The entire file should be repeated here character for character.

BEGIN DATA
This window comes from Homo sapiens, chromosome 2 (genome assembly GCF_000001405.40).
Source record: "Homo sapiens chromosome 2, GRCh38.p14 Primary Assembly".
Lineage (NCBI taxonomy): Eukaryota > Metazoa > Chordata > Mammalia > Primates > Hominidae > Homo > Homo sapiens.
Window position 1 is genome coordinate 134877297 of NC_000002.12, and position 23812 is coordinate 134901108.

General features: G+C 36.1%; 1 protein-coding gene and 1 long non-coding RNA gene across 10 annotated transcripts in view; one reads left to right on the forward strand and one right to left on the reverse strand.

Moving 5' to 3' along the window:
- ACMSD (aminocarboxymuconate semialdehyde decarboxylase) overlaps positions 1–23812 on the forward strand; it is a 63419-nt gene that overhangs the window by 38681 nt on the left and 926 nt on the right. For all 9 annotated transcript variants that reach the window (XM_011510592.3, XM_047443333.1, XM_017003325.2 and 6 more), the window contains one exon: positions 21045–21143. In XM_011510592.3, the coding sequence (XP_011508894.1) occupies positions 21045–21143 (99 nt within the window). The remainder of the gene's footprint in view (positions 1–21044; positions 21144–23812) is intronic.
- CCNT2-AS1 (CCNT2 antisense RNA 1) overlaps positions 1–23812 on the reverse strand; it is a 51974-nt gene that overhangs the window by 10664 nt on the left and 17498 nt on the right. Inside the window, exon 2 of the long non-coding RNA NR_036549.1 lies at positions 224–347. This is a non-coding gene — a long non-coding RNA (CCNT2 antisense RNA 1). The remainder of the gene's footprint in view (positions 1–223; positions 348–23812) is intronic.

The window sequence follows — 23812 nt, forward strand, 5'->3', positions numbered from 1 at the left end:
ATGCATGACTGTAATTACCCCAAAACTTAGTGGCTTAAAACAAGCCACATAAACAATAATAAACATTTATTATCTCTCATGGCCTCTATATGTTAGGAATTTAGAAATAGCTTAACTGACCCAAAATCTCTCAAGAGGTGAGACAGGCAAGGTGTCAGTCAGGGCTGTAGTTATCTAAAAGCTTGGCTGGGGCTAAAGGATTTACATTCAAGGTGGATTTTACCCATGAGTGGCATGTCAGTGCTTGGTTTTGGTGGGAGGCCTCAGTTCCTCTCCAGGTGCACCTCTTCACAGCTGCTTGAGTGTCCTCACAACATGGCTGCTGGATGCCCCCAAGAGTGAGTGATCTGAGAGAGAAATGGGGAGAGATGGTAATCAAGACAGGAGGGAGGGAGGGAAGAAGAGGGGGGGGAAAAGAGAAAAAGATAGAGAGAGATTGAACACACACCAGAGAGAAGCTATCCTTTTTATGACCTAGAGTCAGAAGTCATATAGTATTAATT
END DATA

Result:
This window comes from Homo sapiens, chromosome 2 (genome assembly GCF_000001405.40).
Source record: "Homo sapiens chromosome 2, GRCh38.p14 Primary Assembly".
Lineage (NCBI taxonomy): Eukaryota > Metazoa > Chordata > Mammalia > Primates > Hominidae > Homo > Homo sapiens.
Window position 1 is genome coordinate 134877297 of NC_000002.12, and position 23812 is coordinate 134901108.

General features: G+C 36.1%; 1 protein-coding gene and 1 long non-coding RNA gene across 10 annotated transcripts in view; one reads left to right on the forward strand and one right to left on the reverse strand.

Moving 5' to 3' along the window:
- ACMSD (aminocarboxymuconate semialdehyde decarboxylase) overlaps positions 1–23812 on the forward strand; it is a 63419-nt gene that overhangs the window by 38681 nt on the left and 926 nt on the right. For all 9 annotated transcript variants that reach the window (XM_011510592.3, XM_047443333.1, XM_017003325.2 and 6 more), the window contains one exon: positions 21045–21143. In XM_011510592.3, the coding sequence (XP_011508894.1) occupies positions 21045–21143 (99 nt within the window). The remainder of the gene's footprint in view (positions 1–21044; positions 21144–23812) is intronic.
- CCNT2-AS1 (CCNT2 antisense RNA 1) overlaps positions 1–23812 on the reverse strand; it is a 51974-nt gene that overhangs the window by 10664 nt on the left and 17498 nt on the right. Inside the window, exon 2 of the long non-coding RNA NR_036549.1 lies at positions 224–347. This is a non-coding gene — a long non-coding RNA (CCNT2 antisense RNA 1). The remainder of the gene's footprint in view (positions 1–223; positions 348–23812) is intronic.

The window sequence follows — 23812 nt, forward strand, 5'->3', positions numbered from 1 at the left end:
ATGCATGACTGTAATTACCCCAAAACTTAGTGGCTTAAAACAAGCCACATAAACAATAATAAACATTTATTATCTCTCATGGCCTCTATATGTTAGGAATTTAGAAATAGCTTAACTGACCCAAAATCTCTCAAGAGGTGAGACAGGCAAGGTGTCAGTCAGGGCTGTAGTTATCTAAAAGCTTGGCTGGGGCTAAAGGATTTACATTCAAGGTGGATTTTACCCATGAGTGGCATGTCAGTGCTTGGTTTTGGTGGGAGGCCTCAGTTCCTCTCCAGGTGCACCTCTTCACAGCTGCTTGAGTGTCCTCACAACATGGCTGCTGGATGCCCCCAAGAGTGAGTGATCTGAGAGAGAAATGGGGAGAGATGGTAATCAAGACAGGAGGGAGGGAGGGAAGAAGAGGGGGGGGAAAAGAGAAAAAGATAGAGAGAGATTGAACACACACCAGAGAGAAGCTATCCTTTTTATGACCTAGAGTCAGAAGTCATATAGTATTAATT